There could be a lot of trouble when it comes to selecting an internet service provider either for your home or for business. You have to make a hundred considerations before reaching a conclusion, and in this case, your preferred internet connection. Cable and Satellite are two major internet connectivity options available, based primarily on your geographical location.
Each one of them comes with its own advantages and disadvantages for you to weigh in your respective situation to reach the ideal match. You can compare internet plans by different providers to reach your ultimate package by entering your Zip code and compare internet service providers available in your area.
Most of us are well acquainted with cable internet owing to the ubiquity of the Cable TV service that is practically available almost everywhere. Whereas satellite internet is a lesser-known alternative. Let’s dive into the differences in both the technologies and the needs they meet effectively.
How they work
Most local cable television providers usually offer cable internet access. This sort of service is available on its own or bundled at a discounted rate with television and telephone services. It operates with a modem that connects to an incoming cable, usually provided by the cable internet provider. Either it will be a new cable wired into your house or your current television service cable will be spliced.
In contrast to cable, a satellite provider offers satellite internet. An internet connection transmits a signal to the respective satellite in space, which then communicates that signal to a fixed dish installed in your home. Satellite internet isn’t just a popular option in rural or remote areas, but often a predominant one and sometimes the only option in certain areas for a reliable internet connection capable of meeting today’s connectivity and speed requirements.
Cable internet is usually the more reliable one between the two choices, as it is transmitted directly via physical cable instead of a satellite signal that is more susceptible to interference. Of course, this can differ from area to area; if there are regular interruptions to cable television service in your area, this will also extend to the available internet service. Thus making cable a little less effective in such situations. In addition, the cable company’s reliability and credibility will also be passed to its Internet service offerings.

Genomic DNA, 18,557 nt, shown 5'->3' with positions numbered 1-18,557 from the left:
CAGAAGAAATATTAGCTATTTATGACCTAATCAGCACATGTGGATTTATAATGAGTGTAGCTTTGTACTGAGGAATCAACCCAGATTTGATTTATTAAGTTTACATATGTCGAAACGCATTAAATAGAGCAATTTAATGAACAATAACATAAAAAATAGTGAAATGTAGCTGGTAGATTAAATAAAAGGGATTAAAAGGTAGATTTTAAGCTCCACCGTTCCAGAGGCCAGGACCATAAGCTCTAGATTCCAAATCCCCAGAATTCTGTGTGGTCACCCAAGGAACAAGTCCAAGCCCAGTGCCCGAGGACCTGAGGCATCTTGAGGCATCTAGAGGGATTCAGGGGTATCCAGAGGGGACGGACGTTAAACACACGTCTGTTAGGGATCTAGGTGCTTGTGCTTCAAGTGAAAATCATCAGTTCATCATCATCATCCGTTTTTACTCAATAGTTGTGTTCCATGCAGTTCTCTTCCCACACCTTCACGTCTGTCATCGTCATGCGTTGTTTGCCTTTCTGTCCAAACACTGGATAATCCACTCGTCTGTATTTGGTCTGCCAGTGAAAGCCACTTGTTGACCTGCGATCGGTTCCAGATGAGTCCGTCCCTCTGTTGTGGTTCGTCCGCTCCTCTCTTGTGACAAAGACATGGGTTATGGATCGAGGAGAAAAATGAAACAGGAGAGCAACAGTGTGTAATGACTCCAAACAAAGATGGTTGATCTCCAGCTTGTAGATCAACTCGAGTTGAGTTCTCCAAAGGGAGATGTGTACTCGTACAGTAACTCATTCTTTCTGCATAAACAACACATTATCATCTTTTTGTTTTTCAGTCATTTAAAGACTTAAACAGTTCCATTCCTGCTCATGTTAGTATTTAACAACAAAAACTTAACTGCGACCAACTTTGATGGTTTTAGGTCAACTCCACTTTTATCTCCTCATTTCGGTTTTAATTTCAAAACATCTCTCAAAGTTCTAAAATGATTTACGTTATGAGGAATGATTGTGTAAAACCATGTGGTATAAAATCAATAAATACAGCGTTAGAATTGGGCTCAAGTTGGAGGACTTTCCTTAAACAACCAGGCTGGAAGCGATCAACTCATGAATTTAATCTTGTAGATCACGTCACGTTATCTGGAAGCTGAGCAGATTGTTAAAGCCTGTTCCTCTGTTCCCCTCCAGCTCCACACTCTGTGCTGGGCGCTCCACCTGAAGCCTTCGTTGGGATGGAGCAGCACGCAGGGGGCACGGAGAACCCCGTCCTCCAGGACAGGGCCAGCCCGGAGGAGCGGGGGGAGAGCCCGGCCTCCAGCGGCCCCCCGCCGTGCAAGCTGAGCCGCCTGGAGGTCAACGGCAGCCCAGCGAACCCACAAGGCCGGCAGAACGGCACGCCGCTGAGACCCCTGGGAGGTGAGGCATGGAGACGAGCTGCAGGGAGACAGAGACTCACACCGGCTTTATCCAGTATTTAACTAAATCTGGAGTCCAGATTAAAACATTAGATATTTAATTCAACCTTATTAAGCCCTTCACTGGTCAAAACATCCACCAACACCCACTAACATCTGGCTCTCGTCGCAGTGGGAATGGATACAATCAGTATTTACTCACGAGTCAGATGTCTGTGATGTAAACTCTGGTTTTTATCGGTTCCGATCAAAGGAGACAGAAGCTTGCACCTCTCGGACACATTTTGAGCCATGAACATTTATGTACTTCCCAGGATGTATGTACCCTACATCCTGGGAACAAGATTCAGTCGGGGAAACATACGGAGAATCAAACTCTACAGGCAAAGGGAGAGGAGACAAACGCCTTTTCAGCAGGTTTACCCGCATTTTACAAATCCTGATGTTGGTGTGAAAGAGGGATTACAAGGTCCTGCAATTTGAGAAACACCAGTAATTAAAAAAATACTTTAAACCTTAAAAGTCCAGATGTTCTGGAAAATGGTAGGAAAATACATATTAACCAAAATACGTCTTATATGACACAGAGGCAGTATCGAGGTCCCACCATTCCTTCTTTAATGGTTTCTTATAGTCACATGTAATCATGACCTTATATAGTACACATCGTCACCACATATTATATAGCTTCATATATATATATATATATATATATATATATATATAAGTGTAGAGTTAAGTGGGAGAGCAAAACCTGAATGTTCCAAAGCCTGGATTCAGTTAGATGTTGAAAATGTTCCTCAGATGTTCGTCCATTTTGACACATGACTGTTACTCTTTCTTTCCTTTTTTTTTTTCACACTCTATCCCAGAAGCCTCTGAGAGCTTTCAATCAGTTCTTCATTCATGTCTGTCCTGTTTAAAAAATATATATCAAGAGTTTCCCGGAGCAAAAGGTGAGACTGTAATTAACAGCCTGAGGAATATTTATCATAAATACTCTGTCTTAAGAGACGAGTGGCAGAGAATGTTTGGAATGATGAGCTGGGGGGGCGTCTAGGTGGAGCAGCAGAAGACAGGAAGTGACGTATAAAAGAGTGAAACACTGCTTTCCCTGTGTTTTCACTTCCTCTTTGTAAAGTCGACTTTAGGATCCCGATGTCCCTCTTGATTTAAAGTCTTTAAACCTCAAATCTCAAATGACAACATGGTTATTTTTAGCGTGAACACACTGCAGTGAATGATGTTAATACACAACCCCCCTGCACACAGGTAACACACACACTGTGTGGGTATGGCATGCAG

Satellite internet requires a clear line to the Southern sky, however, bad weather, thunderstorms, or physical barriers such as trees, hills, or buildings can fairly obstruct the signals. Considering these types of physical and climatic barriers, the cable is less vulnerable to disruption. In some cases, though, satellite internet will continue to function even if cable internet is not, because the network is more reliant on a remote satellite than your local internet service provider is.
Download speeds typically range from 20-100 Mbps on average, over cable internet. Many cable internet service providers currently offer download speeds of more than 100 Mbps. Upload speeds are usually a lot slower at 1.5 to 5 Mbps. Your bandwidth gets divided among neighbouring customers in your region when using cable internet. This means that your internet speed will decline at peak traffic times, particularly because cable internet is a popular connection option for heavy file sharers, video streamers, and online gamers. Cable internet often faces latency or data processing delays of 100 milliseconds; however, latency varies from 25 to 500 milliseconds on average.
The Internet from a satellite can be much less dependable than cable service when it comes to speed. Download speeds are typically between one and 15 Mbps, with 1 or 2 Mbps upload rates. Latency can range from one thousand to two thousand milliseconds. Satellite internet has enough bandwidth for routine usages such as email and web browsing, however, high-demand requirements such as gaming and massive uploads of video can be incredibly difficult for a satellite connection to handle.
Cable internet service is available in almost every area that offers cable TV coverage. Although this might imply that it is accessible to a majority of consumers, if you are in a remote or rural area with restricted cable access, it may not be a suitable choice for you to use cable internet. That being said, cable broadband is still among the finest-known and one of America’s most commonly accessed network service.
Satellite internet is often less renowned, but is available practically everywhere, including rural areas with minimal cable connection. As highlighted before, satellite internet is the only high-speed option available for internet service in remote areas. Although not many people consider going for a satellite connection in urban environments, it is a comfort blanket for rural communities and is the standard high-speed internet alternative in those locations.
Let us know your preferred choice and share your experience in the comments below!
Nida Shahid Digital Marketer at Local Cable
Business graduate, writer, digital marketer, traveller, Interior design enthusiast, and a proud dog parent. Probably one of the most amazing things about her is her ability to stay relevant. Her work has been posted on multiple blogs and e-zines across the web. Find her on twitter.